2007 152 Ave NE,

Redmond, WA 98052 (Directions)

 

Mon to Fri: 7:30am to 5:30pm

Jan 27, 2015

Your Condensed Guide to Dupuytren's Contracture


Your Condensed Guide to Dupuytren's Contracture

What is Dupuytren's Contracture?

Dupuytren's contracture involves a benign progressive thickening of the skin of the palm, as well as the thickening of the palmar fascia, which is connective tissue responsible for finger contraction and grip strength.

What Are the Signs & Symptoms of Dupuytren's Contracture?

Although advanced cases of Dupuytren's contracture involve loss of grip strength, the condition can begin simply with the development of a small, painless lump on the palm, often near the base of one or more fingers, along with  mild aching and/or itching. While Dupuytren's contracture can technically affect both hands, there is a tendency for symptoms to appear only on one hand or the other.

In addition to these symptoms, as time passes, the palmar fascia actually changes from collagen type I to type III, which is thicker and allows less range of motion. Once this occurs, knots can form under the skin that “attach” to one another and form a long cord (essentially scar tissue), which acts almost like a rope that keeps one or more fingers in a permanently bent position.

In most instances, Dupuytren's contracture commonly affects the ring and pinky fingers in men of Northern European descent, although it can also affect women. And as mentioned above, Dupuytren's contracture has a tendency to be progressive and occur over the course of many years, although progression can start and stop at times. 

How Do I Know if I Have Dupuytren's Contracture?

Only your AFM physician can formally diagnose you with Dupuytren's contracture, which can be as simple as laying the palm of your hand on a flat surface (aptly named the “tabletop test”) and attempting to extend the affected fingers. Additional diagnostic tests for Dupuytren's contracture include testing your grip strength, your ability to pinch, as well as examining your hands for the telltale nodules and lumps.

If your AFM physician has been following your symptoms for a while, they may also take measurements during each of your visits to discern the amount of contraction that has occurred.

What Causes Dupuytren's Contracture?

Unfortunately, the underlying cause of Dupuytren's contracture is not well understood, although there are certain risk factors that make it more likely you’ll be diagnosed. These include:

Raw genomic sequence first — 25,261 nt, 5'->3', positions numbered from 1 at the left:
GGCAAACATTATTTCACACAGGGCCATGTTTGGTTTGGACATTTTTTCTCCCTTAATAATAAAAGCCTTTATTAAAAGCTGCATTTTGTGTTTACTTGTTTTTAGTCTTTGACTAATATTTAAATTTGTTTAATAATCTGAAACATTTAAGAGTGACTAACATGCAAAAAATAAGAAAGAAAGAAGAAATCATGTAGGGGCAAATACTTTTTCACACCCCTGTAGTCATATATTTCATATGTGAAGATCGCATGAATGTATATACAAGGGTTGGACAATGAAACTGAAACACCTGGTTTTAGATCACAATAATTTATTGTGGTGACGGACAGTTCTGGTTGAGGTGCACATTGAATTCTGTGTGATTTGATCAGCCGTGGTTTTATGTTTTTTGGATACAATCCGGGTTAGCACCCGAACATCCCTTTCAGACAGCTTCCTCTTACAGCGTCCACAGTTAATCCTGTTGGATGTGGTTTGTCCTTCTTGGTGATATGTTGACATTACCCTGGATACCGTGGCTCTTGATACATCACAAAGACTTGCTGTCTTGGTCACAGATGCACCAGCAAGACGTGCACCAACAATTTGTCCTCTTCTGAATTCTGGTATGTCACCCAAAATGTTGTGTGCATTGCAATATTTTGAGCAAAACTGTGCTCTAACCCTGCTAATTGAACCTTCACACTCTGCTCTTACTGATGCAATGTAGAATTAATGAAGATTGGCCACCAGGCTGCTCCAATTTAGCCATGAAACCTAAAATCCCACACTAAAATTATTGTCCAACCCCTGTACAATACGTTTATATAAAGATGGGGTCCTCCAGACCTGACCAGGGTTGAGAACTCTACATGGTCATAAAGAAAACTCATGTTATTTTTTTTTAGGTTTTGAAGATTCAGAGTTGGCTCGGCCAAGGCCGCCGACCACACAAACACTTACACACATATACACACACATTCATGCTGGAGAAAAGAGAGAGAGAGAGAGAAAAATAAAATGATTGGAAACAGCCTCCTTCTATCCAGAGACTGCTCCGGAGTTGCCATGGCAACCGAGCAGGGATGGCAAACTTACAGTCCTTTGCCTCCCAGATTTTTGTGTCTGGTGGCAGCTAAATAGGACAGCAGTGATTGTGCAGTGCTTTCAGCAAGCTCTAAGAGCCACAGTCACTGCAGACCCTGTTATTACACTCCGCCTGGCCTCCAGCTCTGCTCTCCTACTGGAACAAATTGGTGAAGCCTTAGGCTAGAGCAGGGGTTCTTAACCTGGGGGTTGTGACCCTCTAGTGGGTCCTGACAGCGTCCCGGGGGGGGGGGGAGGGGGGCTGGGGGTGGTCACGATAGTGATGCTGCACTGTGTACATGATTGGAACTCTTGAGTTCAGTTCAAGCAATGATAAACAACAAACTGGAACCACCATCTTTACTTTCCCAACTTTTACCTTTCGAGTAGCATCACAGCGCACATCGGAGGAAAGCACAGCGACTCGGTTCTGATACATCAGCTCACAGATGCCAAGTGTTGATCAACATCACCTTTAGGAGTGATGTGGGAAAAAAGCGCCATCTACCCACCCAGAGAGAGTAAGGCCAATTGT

• Heredity & Ancestry – Dupuytren's contracture is often passed from parent to child, so if it runs in your family, your risk is much higher. The disease is also much more prevalent among individuals of Northern European and Scandinavian descent.
  • Age & Gender – The vast majority of Dupuytren's contracture diagnoses are in men over the age of 40, although women over the age of 80 are also at high risk of development.
  • Medical History & Lifestyle Choices – In addition to age and heredity, Dupuytren's contracture is heavily associated with diabetes and seizure disorders (e.g. epilepsy). Smoking and alcohol consumption can also increase your risk of developing Dupuytren's contracture.

Are Treatments Available for Dupuytren's Contracture?

While there isn’t currently a cure for Dupuytren's contracture, there are a variety of treatments available that can reduce its effects. These include physical therapy modalities (many of which can be completed in the comfort of your own home), needling, enzyme or steroid injections, and in severe cases, even surgery. 

Depending on your specific diagnosis, your AFM physician will outline a personalized treatment plan that can effectively address your Dupuytren's contracture. However, it’s important to keep in mind that it’s likely some symptoms will remain, which can become re-aggravated over time and require re-treatment.

Would You Like to Know More About Dupuytren's Contracture?

Are you suffering from an advanced case of Dupuytren's Contracture, and need help completing simple day-to-day tasks? Is a loved one affected by Dupuytren's Contracture and you’d like to know how to help? Or, are you concerned that you may be developing Dupuytren's contracture and need to know what your options are?

If so, call Advanced Family Medicine today at (425) 453-6838 to schedule your consultation.

Tags: Dupuytren's Contracture, Pain

Why Influenza Vaccinations Are Important to Your Family’s Health Common Cold 101: What it Is & How You Can Avoid It

Comments

comments powered by Disqus